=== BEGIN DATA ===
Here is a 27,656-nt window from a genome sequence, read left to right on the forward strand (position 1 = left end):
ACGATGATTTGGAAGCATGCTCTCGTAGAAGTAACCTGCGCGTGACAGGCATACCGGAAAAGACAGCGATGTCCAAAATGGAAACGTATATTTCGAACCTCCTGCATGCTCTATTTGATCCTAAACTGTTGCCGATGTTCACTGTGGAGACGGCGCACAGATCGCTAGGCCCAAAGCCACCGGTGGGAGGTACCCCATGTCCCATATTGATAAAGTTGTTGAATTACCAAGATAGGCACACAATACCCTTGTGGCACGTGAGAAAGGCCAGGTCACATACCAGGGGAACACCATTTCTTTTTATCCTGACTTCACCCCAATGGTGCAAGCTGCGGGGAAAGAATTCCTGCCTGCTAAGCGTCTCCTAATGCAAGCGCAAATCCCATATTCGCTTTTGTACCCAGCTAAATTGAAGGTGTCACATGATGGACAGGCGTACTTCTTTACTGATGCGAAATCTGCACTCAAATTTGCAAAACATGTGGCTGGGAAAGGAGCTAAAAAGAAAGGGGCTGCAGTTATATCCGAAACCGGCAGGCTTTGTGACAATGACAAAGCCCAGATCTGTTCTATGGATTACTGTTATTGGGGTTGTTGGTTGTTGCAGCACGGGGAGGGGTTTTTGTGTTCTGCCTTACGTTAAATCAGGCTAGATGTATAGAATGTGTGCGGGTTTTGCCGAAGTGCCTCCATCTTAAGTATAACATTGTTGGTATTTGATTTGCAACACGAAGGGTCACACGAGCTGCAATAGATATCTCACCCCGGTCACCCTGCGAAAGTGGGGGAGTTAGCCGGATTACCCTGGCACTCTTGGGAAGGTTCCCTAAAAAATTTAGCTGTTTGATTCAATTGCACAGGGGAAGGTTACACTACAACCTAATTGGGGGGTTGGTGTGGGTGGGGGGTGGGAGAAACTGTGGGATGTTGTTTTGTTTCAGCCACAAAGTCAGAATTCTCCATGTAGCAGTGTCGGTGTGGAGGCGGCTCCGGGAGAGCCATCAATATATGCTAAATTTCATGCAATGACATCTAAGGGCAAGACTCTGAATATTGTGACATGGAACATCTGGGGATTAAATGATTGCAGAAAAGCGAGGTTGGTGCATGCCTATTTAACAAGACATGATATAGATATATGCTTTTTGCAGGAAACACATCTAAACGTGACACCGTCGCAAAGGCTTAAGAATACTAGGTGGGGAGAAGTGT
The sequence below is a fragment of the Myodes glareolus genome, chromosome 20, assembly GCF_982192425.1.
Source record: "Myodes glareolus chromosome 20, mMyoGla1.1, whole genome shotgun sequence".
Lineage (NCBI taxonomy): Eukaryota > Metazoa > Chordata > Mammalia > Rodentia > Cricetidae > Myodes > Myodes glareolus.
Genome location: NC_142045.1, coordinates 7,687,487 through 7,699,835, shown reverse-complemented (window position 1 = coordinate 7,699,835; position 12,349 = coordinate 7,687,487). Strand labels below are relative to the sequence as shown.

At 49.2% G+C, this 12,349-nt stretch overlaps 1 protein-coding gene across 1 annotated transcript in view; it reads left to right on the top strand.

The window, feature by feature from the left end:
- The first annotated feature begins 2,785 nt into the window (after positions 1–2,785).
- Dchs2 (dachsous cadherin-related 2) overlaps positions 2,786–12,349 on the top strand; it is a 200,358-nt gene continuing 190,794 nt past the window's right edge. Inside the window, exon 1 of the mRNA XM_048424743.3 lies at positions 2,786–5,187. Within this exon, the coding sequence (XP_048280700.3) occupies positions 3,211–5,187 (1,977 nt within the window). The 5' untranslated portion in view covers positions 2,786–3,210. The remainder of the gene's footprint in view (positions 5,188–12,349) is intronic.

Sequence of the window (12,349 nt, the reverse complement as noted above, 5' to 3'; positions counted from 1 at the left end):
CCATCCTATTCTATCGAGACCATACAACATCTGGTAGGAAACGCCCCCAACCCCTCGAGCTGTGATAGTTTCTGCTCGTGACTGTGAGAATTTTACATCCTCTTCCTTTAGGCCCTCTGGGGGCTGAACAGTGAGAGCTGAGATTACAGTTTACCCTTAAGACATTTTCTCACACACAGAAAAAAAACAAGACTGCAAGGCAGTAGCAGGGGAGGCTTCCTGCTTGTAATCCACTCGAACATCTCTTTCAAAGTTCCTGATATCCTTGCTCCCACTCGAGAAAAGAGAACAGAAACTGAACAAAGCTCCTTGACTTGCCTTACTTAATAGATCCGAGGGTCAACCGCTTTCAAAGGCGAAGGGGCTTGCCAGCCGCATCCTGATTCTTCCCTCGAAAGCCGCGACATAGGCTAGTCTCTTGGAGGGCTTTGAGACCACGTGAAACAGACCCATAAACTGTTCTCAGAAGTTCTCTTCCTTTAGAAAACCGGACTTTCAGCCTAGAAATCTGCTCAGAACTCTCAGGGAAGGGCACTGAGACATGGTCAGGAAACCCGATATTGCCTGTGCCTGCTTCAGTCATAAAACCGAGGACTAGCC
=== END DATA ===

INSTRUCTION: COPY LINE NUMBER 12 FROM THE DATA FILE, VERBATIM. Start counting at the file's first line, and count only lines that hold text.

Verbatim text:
CCATCCTATTCTATCGAGACCATACAACATCTGGTAGGAAACGCCCCCAACCCCTCGAGCTGTGATAGTTTCTGCTCGTGACTGTGAGAATTTTACATCCTCTTCCTTTAGGCCCTCTGGGGGCTGAACAGTGAGAGCTGAGATTACAGTTTACCCTTAAGACATTTTCTCACACACAGAAAAAAAACAAGACTGCAAGGCAGTAGCAGGGGAGGCTTCCTGCTTGTAATCCACTCGAACATCTCTTTCAAAGTTCCTGATATCCTTGCTCCCACTCGAGAAAAGAGAACAGAAACTGAACAAAGCTCCTTGACTTGCCTTACTTAATAGATCCGAGGGTCAACCGCTTTCAAAGGCGAAGGGGCTTGCCAGCCGCATCCTGATTCTTCCCTCGAAAGCCGCGACATAGGCTAGTCTCTTGGAGGGCTTTGAGACCACGTGAAACAGACCCATAAACTGTTCTCAGAAGTTCTCTTCCTTTAGAAAACCGGACTTTCAGCCTAGAAATCTGCTCAGAACTCTCAGGGAAGGGCACTGAGACATGGTCAGGAAACCCGATATTGCCTGTGCCTGCTTCAGTCATAAAACCGAGGACTAGCC